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Pius IX,1792–1878, pope (1846–78), an Italian named Giovanni M. Mastai-Ferretti, b. Senigallia; successor of Gregory XVIGregory XVI,
1765–1846, pope (1831–46), an Italian named Bartolomeo Alberto Capellari, b. Belluno; successor of Pius VIII. In 1783 he became a Camaldolite and was (1825) created cardinal.
..... Click the link for more information. . He was cardinal and bishop of Imola when elected pope. For two years he pursued a progressive policy in governing the Papal StatesPapal States,
Ital. Lo Stato della Chiesa, from 754 to 1870 an independent territory under the temporal rule of the popes, also called the States of the Church and the Pontifical States. The territory varied in size at different times; in 1859 it included c.
..... Click the link for more information. and granted a constitution. However, in 1848 rioting drove him from Rome to Gaeta, and he returned (1850) to be supported in power only by the forces of Napoleon III. The Italian nationalists were eager for Rome and the Papal States, and in 1860 Victor Emmanuel II seized all but Rome and its neighborhood. In 1870, on the deposition of Napoleon III, the Italians entered Rome, and Pius retired to the Vatican, refusing to recognize the new kingdom and to accept the proffered indemnity. The anomalous situation, called the Roman Question, was settled eventually by the Lateran TreatyLateran Treaty,
concordat between the Holy See and the kingdom of Italy signed in 1929 in the Lateran Palace, Rome, by Cardinal Gasparri for Pius XI and by Benito Mussolini for Victor Emmanuel III. One of the important negotiators was Cardinal Pacelli, later Pope Pius XII.
..... Click the link for more information. . Pius's dealings with other nations were unfortunate, and he did not conduct his side of the KulturkampfKulturkampf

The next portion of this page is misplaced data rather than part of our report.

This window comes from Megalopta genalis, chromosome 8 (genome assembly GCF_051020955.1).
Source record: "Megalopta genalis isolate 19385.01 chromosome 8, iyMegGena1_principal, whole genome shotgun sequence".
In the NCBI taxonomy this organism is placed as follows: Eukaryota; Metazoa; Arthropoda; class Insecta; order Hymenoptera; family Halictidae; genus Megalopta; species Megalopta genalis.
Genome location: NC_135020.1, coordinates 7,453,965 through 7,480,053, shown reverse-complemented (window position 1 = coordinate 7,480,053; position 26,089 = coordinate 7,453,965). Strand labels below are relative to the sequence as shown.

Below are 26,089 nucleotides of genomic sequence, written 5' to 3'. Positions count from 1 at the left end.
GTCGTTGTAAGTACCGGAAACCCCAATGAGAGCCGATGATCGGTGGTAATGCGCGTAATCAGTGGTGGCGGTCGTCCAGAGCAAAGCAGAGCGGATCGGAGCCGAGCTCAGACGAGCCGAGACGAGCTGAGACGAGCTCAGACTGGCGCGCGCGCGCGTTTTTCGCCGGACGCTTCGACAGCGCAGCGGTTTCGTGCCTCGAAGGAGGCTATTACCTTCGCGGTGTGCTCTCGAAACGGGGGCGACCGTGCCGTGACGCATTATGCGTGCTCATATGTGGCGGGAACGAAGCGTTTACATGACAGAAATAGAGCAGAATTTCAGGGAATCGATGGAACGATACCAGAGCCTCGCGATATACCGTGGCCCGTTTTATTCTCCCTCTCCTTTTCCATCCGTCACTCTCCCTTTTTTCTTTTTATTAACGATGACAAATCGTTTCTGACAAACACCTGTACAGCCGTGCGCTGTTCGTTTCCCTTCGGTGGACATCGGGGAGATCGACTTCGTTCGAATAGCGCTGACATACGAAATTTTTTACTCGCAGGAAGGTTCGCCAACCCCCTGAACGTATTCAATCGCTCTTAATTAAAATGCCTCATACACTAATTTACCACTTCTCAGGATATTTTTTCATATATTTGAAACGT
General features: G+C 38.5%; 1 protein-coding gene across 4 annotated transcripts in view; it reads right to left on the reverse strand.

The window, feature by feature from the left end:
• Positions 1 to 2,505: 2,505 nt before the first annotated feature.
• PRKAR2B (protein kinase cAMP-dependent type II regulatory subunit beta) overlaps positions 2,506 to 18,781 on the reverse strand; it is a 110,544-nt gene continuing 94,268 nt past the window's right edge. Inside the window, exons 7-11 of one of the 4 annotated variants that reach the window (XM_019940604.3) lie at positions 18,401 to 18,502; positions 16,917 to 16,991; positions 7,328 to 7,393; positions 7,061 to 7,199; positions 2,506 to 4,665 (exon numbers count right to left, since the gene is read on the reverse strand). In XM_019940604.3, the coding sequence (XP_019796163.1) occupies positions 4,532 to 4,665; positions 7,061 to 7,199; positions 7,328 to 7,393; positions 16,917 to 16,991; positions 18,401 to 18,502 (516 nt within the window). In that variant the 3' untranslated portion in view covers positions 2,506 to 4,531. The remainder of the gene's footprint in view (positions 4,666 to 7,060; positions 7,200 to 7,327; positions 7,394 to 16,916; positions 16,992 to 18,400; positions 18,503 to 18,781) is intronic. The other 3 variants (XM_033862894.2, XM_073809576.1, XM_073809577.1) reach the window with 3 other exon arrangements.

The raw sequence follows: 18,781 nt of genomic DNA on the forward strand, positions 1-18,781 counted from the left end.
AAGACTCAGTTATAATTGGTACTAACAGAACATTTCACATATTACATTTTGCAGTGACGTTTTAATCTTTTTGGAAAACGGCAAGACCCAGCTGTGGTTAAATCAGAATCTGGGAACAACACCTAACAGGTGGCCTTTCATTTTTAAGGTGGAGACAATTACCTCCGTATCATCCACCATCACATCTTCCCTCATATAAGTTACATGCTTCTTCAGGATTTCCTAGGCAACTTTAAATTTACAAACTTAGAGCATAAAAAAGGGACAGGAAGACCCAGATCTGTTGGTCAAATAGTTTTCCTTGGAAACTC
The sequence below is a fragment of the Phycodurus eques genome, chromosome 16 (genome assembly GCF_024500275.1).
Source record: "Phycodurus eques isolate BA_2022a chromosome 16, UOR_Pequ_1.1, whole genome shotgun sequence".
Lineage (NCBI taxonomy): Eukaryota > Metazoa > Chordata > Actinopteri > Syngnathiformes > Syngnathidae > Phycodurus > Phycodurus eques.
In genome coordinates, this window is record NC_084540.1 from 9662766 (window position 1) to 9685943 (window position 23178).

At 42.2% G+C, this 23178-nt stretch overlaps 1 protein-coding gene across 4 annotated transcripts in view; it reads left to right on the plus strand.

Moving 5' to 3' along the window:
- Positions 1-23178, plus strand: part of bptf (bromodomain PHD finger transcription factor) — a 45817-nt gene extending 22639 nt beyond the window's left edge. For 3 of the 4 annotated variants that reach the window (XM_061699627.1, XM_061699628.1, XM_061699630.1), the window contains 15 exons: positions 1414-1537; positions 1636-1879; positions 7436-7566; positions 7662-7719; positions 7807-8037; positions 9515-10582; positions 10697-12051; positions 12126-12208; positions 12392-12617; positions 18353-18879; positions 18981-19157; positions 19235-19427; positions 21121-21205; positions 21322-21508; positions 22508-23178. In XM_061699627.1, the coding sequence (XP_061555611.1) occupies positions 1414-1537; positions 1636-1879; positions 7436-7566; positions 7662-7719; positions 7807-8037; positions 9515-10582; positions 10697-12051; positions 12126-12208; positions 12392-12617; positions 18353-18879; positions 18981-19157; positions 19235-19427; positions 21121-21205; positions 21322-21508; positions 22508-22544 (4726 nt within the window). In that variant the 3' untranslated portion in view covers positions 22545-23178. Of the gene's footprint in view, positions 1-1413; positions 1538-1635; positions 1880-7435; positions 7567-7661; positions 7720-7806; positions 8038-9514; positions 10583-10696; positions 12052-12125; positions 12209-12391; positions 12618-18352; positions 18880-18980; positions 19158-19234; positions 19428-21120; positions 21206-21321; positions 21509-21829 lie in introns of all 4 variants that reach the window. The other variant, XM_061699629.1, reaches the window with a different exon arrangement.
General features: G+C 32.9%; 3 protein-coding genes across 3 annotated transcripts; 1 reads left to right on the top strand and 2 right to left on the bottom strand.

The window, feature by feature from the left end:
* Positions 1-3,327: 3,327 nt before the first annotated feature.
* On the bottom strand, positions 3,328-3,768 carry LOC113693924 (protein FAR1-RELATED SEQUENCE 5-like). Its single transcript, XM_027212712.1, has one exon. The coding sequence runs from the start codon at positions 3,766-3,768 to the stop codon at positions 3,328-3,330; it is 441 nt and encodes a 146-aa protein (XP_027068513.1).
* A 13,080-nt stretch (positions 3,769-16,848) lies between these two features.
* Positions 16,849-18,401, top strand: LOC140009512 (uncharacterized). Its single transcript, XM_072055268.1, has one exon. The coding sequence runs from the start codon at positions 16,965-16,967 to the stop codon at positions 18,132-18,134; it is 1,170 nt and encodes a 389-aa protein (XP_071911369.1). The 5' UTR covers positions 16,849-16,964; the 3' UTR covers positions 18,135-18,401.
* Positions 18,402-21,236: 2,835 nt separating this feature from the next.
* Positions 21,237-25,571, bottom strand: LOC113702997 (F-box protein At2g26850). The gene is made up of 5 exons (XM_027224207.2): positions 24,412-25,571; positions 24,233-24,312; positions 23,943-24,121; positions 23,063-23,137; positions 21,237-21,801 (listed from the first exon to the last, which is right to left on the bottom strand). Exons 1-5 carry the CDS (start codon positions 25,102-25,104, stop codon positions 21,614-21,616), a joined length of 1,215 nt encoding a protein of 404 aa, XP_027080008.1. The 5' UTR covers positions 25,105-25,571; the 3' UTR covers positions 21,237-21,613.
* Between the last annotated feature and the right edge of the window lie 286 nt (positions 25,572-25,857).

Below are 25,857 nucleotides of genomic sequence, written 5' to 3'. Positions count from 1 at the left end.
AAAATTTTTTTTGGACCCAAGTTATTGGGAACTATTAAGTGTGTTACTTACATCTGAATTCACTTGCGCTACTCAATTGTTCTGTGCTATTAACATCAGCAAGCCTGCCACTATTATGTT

[Ger.,=conflict of cultures], the conflict between the German government under Bismarck and the Roman Catholic Church. The promulgation (1870) of the dogma of the infallibility of the pope in matters of faith and morals within the church sparked the conflict; it
..... Click the link for more information. with the finesse of his successor. In 1854, Pius declared the dogma of the Immaculate Conception of the Virgin to be an article of faith. In 1864 he issued the encyclical Quanta cura, accompanied by a list (Syllabus) of erroneous modernistic statements. In 1869 he convoked the First Vatican CouncilVatican Council, First,
1869–70, the 20th ecumenical council of the Roman Catholic Church (see council, ecumenical), renowned chiefly for its enunciation of the doctrine of papal infallibility.
..... Click the link for more information. , the principal work of which was the enunciation of papal infallibility. Pius IX's pontificate—the longest in history—helped define the role of Roman Catholicism in the modern world. He was succeeded by Leo XIIILeo XIII,
1810–1903, pope (1878–1903), an Italian (b. Carpineto, E of Rome) named Gioacchino Pecci; successor of Pius IX. Ordained in 1837, he earned an excellent reputation as archbishop of Perugia (1846–77), and was created cardinal in 1853.
..... Click the link for more information. . Pius IX was beatified in 2000 by John Paul II.
original name Giovanni Maria Mastai-Ferretti. 1792--1878, Italian ecclesiastic; pope (1846--78). He refused to recognize the incorporation of Rome and the Papal States in the kingdom of Italy, confining himself to the Vatican after 1870. He decreed the dogma of the Immaculate Conception (1854) and convened the Vatican Council, which laid down the doctrine of papal infallibility (1870)